One world, no hunger initiative

Enhancing technical support to potato working groups in Cameroon, India, Kenya, Mali, Nigeria, Tunisia and Uganda.

Members of the potato working groups will benefit from access to international expertise and the mutual exchange of information and innovations to boost potato production in their respective countries.

Background

Humanity’s future will depend strongly on its rural areas. Healthy and resilient rural areas will be able to prevent food crises and offer rural populations real prospects for the future, primarily jobs for the young. In Africa alone, there will be an additional 440 million young people joining the labor market by 2030. Potato farming offers opportunities to make a small, but significant, contribution to the improvement of food security and nutritional outcomes in Asia and Africa.

One of the major obstacles facing potato farmers is low yields. Potato yields for smallholder farmers in many Asian and African countries range between 6-10 metric tons per hectare, well below the realistic yields of 25-35 mt/ha they might expect given the area cultivated. The reasons for this gap between production levels and production potential include poor seed quality, limited irrigation facilities, low levels of mechanization, poor access to inputs (e.g., fertilizers and pesticides), high-pest incidence, and a lack of knowledge and availability of innovative practices and technologies (e.g., integrated pest management).

For instance, farmers typically use their own saved seed for next year’s crop because they have minimal access to the high-quality seed varieties with improved resistance to heat, drought and disease. If inferior seed is used over several generations, it becomes severely degenerated and results in reduced crop yields. The lack of quality seed is a major constraint in developing countries and an important factor in low productivity.

As part of its One world, no hunger initiative, the Federal Ministry of Economic Cooperation and Development, BMZ, established global programs working to increase yields and improve nutrition, and to boost exchange of expertise in the potato sector. A two-pronged approach, led by Deutsche Gesellschaft für Internationale Zusammenarbeit (GIZ), the Green Innovation Centers program operates in Cameroon, India, Nigeria, Mali and Tunisia, and the Promotion of nutrition-sensitive potato value chains in East Africa program operates in Uganda and Kenya.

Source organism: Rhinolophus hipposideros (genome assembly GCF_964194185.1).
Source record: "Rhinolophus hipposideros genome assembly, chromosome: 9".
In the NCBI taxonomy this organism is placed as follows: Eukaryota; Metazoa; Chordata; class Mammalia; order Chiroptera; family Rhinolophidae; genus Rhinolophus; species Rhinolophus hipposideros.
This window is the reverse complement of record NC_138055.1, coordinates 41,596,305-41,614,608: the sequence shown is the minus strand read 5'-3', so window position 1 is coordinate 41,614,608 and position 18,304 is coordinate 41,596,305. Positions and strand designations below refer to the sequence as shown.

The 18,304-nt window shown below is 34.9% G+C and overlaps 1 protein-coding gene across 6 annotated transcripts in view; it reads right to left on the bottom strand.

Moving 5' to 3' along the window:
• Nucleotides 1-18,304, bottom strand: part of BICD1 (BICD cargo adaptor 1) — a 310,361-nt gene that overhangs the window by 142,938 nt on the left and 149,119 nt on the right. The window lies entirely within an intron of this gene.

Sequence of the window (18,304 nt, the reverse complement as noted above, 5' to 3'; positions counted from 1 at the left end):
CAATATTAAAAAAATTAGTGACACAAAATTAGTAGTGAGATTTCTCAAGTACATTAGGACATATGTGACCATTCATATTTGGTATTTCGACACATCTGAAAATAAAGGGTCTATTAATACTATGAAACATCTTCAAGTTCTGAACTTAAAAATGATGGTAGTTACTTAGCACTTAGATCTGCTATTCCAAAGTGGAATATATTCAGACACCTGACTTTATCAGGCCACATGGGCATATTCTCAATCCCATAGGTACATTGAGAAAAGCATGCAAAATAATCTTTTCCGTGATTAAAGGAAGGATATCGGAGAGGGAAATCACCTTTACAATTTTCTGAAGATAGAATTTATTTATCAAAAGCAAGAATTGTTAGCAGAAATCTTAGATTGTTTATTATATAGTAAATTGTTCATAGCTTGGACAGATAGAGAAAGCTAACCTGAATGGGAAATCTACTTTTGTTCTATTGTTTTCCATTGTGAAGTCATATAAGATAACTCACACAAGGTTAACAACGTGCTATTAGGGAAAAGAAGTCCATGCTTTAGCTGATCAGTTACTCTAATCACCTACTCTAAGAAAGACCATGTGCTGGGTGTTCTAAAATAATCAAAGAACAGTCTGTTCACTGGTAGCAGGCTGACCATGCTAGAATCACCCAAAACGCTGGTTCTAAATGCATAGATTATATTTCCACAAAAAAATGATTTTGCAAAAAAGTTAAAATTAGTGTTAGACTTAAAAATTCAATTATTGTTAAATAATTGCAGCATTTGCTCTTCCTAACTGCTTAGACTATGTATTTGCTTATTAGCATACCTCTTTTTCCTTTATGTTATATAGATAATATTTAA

Objective
  • To provide of technical support and policy advice within the potato working group in its seven partner countries; and
  • To develop the capacities of the members of the potato working group and other strategic stakeholders.
Approach

To stimulate cross-country learning and harmonize advisory services on potato value chain activities, GIZ established a steering group in 2018, to which CIP plays an advisory role and provides technical support and policy advice. A separate working group—comprised of 23 active members from the seven countries—conducts and documents meetings, provides training, prepares and shares flyers and other materials on specific needs and innovations, and supports members to attend international potato conferences. Since early 2018, the group has focused on agricultural policy advice in partner countries.

In close collaboration with GIZ’s International Potato Innovation Group, the project provides members with a range of supports including analysis of major potato value chain constraints, policy advice, the identification and adaptation of country-specific innovations, the development of an intervention strategy, and capacity development training for farmers (e.g., seed system development, business model development for seed potato).

CIP has also established a potato knowledge repository to make regular updates on innovations and access to newsletters, training materials, and specific literature available to working group members. A potato expert databank (internal and external) is being updated regularly and will be made available to the GIZ International Potato Innovation Group to help them rapidly identify relevant experts for special project needs and interventions. All the activities will be implemented with greater depth and specificity during the course of the project.

Expected outcomes

Through support and training of the working group members, national capacities in the use of state-of-the-art potato production technologies will be enhanced in each of the seven countries. By virtue of specific interventions, potato technologies will be adapted to specific sites and successfully implemented with project partners.

Contact

Kalpana Sharma
CIP, Kenya
kalpana.sharma@cgiar.org

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